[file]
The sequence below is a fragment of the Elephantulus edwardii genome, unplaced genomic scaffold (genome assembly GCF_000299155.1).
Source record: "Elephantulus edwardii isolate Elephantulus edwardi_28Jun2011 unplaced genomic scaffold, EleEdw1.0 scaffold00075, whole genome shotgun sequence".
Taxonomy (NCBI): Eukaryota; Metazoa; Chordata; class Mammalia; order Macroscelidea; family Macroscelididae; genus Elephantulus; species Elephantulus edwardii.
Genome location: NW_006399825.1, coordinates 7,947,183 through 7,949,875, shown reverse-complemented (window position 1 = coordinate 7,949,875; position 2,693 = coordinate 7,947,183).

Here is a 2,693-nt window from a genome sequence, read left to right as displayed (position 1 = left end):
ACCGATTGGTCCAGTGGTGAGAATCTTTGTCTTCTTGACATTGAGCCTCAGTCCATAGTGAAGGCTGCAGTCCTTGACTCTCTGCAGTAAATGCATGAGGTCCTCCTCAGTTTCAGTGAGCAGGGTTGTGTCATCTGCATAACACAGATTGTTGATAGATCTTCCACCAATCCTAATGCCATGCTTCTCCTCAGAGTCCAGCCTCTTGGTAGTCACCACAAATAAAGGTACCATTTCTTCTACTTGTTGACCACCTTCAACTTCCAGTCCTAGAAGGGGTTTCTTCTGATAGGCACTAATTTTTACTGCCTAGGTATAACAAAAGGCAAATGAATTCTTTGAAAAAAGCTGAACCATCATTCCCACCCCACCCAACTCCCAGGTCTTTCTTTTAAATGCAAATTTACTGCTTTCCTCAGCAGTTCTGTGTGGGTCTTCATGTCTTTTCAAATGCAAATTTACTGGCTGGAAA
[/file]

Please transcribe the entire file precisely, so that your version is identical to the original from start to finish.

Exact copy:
The sequence below is a fragment of the Elephantulus edwardii genome, unplaced genomic scaffold (genome assembly GCF_000299155.1).
Source record: "Elephantulus edwardii isolate Elephantulus edwardi_28Jun2011 unplaced genomic scaffold, EleEdw1.0 scaffold00075, whole genome shotgun sequence".
Taxonomy (NCBI): Eukaryota; Metazoa; Chordata; class Mammalia; order Macroscelidea; family Macroscelididae; genus Elephantulus; species Elephantulus edwardii.
Genome location: NW_006399825.1, coordinates 7,947,183 through 7,949,875, shown reverse-complemented (window position 1 = coordinate 7,949,875; position 2,693 = coordinate 7,947,183).

Here is a 2,693-nt window from a genome sequence, read left to right as displayed (position 1 = left end):
ACCGATTGGTCCAGTGGTGAGAATCTTTGTCTTCTTGACATTGAGCCTCAGTCCATAGTGAAGGCTGCAGTCCTTGACTCTCTGCAGTAAATGCATGAGGTCCTCCTCAGTTTCAGTGAGCAGGGTTGTGTCATCTGCATAACACAGATTGTTGATAGATCTTCCACCAATCCTAATGCCATGCTTCTCCTCAGAGTCCAGCCTCTTGGTAGTCACCACAAATAAAGGTACCATTTCTTCTACTTGTTGACCACCTTCAACTTCCAGTCCTAGAAGGGGTTTCTTCTGATAGGCACTAATTTTTACTGCCTAGGTATAACAAAAGGCAAATGAATTCTTTGAAAAAAGCTGAACCATCATTCCCACCCCACCCAACTCCCAGGTCTTTCTTTTAAATGCAAATTTACTGCTTTCCTCAGCAGTTCTGTGTGGGTCTTCATGTCTTTTCAAATGCAAATTTACTGGCTGGAAA